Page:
How long before the statute of limitations runs out for feeding your child greasy frozen food? Given the government-sanctioned restrictions on freedom of choice in New York City, I wouldn’t be surprised if my wife and I are still culpable for this offense. Look at the picture above of our son Booker—in 1996, happy as a clam eating chicken nuggets and fries, with plenty of sugar-infused ketchup on the side—and you get the gist. Not that I have bad dreams of some city official—today’s approximation of a truant officer or dog catcher—banging down our door in Baltimore and applying the cuffs, but it gives me the willies thinking about how American culture has changed in less than two decades. You hear stories about child services kidnappings every day.
Calorie counts on restaurant offerings are okay—I ignore them—and the days of complaining about smoking bans in bars seem quaint, as if anyone was going to stop the movement to treat puffers like pariahs. As Booker and his brother Nicky are now adults, 21 and 22 respectively, and make their own culinary decisions, the food police can’t nab us, but I wonder how the parents of toddlers cope with the new rules. I’m grateful there was no nearby Whole Foods in Tribeca when we lived there—it was Food Emporium on Greenwich St. all the time—since God knows what organic this or that exorbitantly-priced baby food would’ve made it into the refrigerator. When the boys were small, their diet wasn’t all that different from mine back in the late-50s: quick over-cooked frozen fish sticks, tater tots, chicken, lots of visits to the McDonald’s down the street, sweetened cereals and plenty of Coke, Sprite and Pepsi. True, juice boxes were a staple, but I’ve no idea how much sugar they contain and if they’re now on a list of banned foods.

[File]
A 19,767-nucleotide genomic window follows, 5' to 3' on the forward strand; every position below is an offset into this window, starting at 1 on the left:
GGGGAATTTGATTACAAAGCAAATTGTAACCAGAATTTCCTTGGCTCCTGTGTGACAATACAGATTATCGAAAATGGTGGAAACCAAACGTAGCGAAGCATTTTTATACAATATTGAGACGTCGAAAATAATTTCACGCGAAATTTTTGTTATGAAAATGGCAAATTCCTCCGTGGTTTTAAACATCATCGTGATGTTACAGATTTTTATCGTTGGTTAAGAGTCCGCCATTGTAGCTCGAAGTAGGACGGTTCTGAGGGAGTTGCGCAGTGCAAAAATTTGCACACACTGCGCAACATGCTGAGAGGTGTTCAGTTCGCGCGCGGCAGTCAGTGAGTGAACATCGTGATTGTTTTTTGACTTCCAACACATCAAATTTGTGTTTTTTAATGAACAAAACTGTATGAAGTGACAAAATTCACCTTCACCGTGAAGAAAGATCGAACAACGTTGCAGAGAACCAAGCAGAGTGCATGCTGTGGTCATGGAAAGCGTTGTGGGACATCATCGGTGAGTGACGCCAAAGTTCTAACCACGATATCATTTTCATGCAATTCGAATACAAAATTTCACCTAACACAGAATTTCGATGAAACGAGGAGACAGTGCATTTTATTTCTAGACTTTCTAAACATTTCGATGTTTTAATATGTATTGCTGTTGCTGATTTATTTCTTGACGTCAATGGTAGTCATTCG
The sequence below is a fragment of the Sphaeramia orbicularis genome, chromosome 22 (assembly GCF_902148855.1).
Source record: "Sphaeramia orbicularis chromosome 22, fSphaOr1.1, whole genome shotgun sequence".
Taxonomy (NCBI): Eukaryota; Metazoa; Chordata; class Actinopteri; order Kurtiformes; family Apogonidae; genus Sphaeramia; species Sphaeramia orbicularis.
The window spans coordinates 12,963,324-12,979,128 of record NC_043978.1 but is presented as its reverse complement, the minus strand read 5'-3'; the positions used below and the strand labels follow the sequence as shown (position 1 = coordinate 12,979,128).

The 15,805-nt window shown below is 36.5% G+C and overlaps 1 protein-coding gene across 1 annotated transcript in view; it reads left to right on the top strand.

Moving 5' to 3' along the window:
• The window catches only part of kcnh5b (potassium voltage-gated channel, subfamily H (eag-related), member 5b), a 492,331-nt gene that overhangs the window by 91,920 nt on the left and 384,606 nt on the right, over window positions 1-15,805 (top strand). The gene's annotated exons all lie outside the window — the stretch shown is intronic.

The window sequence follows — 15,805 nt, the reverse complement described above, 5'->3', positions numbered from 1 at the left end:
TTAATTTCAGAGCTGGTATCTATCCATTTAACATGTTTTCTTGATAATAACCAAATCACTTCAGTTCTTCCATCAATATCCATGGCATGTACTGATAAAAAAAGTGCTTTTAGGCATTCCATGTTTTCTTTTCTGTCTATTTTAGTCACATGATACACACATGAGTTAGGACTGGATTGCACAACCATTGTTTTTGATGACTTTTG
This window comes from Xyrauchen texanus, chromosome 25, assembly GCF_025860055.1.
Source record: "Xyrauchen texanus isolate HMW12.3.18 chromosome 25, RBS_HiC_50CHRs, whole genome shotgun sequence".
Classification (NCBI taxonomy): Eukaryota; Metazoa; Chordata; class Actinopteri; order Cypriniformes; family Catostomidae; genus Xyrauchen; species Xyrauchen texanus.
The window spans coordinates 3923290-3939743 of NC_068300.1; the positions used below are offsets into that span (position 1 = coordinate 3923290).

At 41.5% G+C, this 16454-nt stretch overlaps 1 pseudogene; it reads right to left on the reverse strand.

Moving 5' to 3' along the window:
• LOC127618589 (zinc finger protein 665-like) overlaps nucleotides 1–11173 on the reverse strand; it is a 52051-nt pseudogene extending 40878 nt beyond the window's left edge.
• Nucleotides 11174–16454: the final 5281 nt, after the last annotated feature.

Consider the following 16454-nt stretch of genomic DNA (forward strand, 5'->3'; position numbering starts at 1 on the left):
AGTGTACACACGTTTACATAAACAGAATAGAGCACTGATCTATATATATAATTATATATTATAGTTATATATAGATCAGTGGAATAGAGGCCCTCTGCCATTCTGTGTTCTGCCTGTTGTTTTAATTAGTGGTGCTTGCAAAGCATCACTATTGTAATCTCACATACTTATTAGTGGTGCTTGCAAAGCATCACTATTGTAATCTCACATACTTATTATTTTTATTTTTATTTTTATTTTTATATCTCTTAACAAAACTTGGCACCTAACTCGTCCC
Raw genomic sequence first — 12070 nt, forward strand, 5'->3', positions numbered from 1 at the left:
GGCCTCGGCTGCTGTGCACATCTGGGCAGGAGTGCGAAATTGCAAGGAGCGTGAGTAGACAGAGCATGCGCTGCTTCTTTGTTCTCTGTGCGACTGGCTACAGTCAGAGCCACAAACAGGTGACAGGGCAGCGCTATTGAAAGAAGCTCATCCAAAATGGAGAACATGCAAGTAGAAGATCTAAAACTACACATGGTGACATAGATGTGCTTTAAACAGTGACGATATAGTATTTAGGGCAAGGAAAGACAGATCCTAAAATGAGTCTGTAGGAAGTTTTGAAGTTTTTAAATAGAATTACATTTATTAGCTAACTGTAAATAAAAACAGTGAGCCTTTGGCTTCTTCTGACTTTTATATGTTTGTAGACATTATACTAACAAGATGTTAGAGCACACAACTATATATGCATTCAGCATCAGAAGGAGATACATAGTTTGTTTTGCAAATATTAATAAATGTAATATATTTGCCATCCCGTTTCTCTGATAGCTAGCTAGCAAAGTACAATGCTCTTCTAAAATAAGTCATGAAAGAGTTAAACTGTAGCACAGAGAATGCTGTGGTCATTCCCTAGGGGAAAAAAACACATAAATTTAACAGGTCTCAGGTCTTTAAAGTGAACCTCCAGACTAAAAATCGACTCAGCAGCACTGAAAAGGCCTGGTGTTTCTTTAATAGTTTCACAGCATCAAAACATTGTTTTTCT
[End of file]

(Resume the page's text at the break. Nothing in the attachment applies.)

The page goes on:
Like most kids, Nicky and Booker were picky eaters. Nick hated the smell of tuna fish sandwiches (which still baffles me) and explained his aversion to milk by claiming he was lactose intolerant, “except for ice cream.” Booker had a broader palate—he loved any kind of nasty Campbell’s soup, and drooled when gravy was served—but had a mantra that carries to this day: “No mustard or pickles.” Naturally, peanut butter and jelly sandwiches were a hit—frowned-upon Skippy’s was the spread of choice—as were hot dogs from street vendors, Swanson’s TV dinners, or pizza from a scuzzy Ray’s around the corner. And arrest me now: we allowed the kids to eat candy bars.
Has the regressive tax on “sugary drinks” taken effect yet in New York City? I can’t follow the back-and-forth, but it’s certainly punishment for those residents who live on very tight budgets. The inequity of that proposed tax is staggering: if the government’s going to dun you a couple of cents for buying a Coke, why not the same treatment for Starbucks? After all, just this morning I was on line to buy a black iced coffee, and the hefty woman ahead of me ordered a “vente” caramel frappuccino with extra whipped cream, essentially an a.m. dessert that had to bust her recommended calorie count for the day. Likewise, if plebian soft drinks are taxed, what about Ben & Jerry’s ice cream? I’m not a conspiracy nut (save JFK’s assassination), but is it a stretch that both Starbucks and Ben & Jerry’s will forever be exempt because of the owner’s liberal politics?
—Follow Russ Smith on Twitter: @MUGGER1955